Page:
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Penguins

Classic Crosby delivers big for Penguins

| Sunday, March 29, 2009

He has played 10 games with the Penguins and 1,170 with seven other NHL teams.

So, yeah, right wing Bill Guerin's opinion counts as qualified on hockey-related subjects — like, say, the "classic" third-period goal Penguins captain Sidney Crosby scored Saturday at Mellon Arena to lift his club past the New York Rangers, 4-3, in a late-season showdown with playoff-seed implications.

"I really haven't seen any other player who can make that play," Guerin said of Crosby's neutral-zone reception of a pass from left wing Ruslan Fedotenko and subsequent dash past two New York defensemen into the Rangers' zone, where he whipped a shot by goalie Henrik Lundqvist with 10:04 remaining.

"In order for teams to stop him in that situation, they're going to have to take a penalty, and they don't want to do that, which gives him the advantage.

"He's extremely explosive. I guess you don't realize how much until you play with him every night. I do now."

Crosby's 29th goal pushed the Penguins (41-27-8, 90 points) farther ahead of the Rangers (39-28-9, 87 points) in the Eastern Conference.

The Penguins began yesterday sixth in the East, a point behind fifth-place Carolina and five ahead of ninth-place Florida. Each of those teams played last night.

Also scoring for the Penguins were center Max Talbot (his 11th), and wingers Matt Cooke (10) and Fedotenko (14). The Penguins benefited from goalie Marc-Andre Fleury's save on right wing Nik Antropov's point-blank shot with 1:20 remaining.

Fleury, who stopped 26 shots, went 9-1-2 with a 1.87 goals-against average in March. He is 27-3-5 in the month over the past three seasons.

His latest March victory was made possible by Crosby, whose winning goal defenseman Brooks Orpik said "looked like it was something in a video game."

"We get the luxury of watching him every day in practice, and I can't say you ever get used to it. You kind of just watch in amazement."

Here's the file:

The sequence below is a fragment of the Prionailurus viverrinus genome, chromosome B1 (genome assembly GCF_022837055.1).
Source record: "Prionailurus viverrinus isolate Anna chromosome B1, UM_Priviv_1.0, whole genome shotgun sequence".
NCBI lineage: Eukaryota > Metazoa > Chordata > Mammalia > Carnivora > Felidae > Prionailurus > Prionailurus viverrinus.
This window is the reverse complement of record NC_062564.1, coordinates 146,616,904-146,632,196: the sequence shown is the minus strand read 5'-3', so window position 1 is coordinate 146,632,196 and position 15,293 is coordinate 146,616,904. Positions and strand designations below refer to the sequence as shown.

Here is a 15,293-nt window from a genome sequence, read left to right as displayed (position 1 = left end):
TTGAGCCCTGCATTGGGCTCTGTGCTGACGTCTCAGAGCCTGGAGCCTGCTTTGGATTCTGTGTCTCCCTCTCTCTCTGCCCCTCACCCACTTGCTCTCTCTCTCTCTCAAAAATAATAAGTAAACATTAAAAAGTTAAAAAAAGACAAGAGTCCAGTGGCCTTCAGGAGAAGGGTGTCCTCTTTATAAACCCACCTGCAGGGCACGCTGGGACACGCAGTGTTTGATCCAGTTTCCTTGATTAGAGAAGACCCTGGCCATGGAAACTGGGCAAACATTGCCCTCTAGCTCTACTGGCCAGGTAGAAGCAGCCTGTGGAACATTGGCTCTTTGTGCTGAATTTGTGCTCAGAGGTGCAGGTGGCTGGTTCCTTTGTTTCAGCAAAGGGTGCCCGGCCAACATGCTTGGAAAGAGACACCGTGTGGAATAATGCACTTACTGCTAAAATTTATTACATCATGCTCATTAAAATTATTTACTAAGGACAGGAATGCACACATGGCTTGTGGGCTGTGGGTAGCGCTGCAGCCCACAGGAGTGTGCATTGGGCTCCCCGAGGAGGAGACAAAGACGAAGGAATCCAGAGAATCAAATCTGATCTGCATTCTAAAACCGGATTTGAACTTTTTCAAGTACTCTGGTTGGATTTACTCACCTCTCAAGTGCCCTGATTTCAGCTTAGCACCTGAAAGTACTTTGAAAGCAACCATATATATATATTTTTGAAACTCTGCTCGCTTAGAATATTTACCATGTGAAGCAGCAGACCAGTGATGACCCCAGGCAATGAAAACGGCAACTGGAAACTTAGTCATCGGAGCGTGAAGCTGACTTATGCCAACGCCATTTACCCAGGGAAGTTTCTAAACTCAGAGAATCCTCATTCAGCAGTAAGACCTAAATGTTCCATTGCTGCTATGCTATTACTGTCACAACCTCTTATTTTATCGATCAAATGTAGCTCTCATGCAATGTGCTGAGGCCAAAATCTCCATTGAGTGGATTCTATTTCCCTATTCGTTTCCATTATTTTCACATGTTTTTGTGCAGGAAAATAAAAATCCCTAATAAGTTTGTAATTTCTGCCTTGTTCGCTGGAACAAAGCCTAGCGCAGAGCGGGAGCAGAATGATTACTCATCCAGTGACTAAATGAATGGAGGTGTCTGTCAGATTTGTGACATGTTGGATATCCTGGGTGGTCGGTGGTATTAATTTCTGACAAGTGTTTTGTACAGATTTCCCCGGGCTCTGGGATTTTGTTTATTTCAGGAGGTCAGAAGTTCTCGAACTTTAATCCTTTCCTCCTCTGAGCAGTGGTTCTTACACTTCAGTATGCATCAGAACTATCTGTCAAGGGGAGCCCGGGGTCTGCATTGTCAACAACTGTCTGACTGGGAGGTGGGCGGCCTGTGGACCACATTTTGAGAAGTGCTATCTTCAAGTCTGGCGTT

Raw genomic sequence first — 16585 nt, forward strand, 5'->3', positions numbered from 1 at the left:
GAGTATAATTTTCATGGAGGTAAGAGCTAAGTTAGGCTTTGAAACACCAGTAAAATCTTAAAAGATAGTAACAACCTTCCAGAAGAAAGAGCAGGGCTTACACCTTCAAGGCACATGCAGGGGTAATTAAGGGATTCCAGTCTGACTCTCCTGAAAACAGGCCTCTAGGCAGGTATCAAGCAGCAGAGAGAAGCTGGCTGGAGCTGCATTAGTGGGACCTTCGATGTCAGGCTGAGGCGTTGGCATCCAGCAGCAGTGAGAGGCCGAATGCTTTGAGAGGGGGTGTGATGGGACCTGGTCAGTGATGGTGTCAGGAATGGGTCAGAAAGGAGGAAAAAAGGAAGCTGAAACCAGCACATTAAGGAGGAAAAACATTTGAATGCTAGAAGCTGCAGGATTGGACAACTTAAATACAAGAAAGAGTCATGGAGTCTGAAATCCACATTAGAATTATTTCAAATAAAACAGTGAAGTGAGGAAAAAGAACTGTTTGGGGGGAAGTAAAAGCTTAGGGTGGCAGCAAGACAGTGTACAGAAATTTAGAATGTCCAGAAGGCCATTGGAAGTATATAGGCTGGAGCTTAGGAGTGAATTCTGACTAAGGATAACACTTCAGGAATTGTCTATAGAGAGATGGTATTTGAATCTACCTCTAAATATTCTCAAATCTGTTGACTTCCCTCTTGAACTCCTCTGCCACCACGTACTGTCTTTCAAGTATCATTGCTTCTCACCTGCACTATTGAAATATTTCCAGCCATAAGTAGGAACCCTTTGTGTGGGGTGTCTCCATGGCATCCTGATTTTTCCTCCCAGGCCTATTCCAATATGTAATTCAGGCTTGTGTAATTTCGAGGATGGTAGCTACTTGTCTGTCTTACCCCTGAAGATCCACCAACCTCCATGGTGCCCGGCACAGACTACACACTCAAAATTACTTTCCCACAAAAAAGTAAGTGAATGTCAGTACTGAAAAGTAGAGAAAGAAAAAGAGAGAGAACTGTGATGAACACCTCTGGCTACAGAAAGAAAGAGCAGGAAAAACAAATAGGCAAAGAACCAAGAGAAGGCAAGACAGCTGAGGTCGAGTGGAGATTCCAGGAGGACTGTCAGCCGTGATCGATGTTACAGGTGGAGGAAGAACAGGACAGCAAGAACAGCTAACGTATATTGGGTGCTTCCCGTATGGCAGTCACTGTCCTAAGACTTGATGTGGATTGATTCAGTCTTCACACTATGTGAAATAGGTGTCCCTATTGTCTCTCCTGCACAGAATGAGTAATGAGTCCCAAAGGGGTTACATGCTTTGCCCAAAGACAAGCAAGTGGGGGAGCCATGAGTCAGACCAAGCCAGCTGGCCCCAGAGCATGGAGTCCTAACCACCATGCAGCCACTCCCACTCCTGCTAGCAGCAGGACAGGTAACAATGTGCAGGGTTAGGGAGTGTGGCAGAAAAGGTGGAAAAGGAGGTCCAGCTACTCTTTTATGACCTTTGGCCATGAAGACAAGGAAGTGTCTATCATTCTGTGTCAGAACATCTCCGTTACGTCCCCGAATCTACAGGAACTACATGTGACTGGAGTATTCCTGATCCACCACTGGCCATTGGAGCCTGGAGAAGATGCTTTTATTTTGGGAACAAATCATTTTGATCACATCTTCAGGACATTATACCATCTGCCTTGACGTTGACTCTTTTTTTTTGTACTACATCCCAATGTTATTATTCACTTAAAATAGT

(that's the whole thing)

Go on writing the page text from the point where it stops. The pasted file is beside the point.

Rangers coach John Tortorella described Crosby's tally yesterday as "a big goal to beat us" — and perhaps the Penguins' potential Stanley Cup playoff opponents should take notice, as Crosby acknowledged he finally feels healthy heading into a postseason.

He entered the 2007 playoffs, where the Penguins lost in the opening round to Ottawa, with a broken bone in his foot. Still, he scored three goals and recorded five points in five games.

Crosby had not fully recovered from a midseason right high-ankle sprain by the 2008 playoffs. However, he scored six goals and tied for the postseason lead with 27 points as the Penguins came within two victories of the Cup.

His goal yesterday marked his 18th point in 10 games since missing four in a row because of a groin injury.

Various lower-body injuries (groin, knee, ankle) dating to training camp probably will cost Crosby a chance at his second Art Ross Trophy. He is third in the NHL with 97 points — only 10 behind league leader and teammate Evgeni Malkin, who has played in five more games.

Not winning the scoring title is cool, Crosby suggested - especially if his good health helps the Penguins once again play for the Cup.

"I don't know what it is — if it's the tempo we play at now, if I've been forced to skate a little bit more or if I'm more rested," Crosby said of his eight goals and 25 points in 15 games played under interim coach Dan Bylsma.

"I definitely feel like I'm getting from Point A to B a little bit quicker. This is real encouraging. It makes a big difference."

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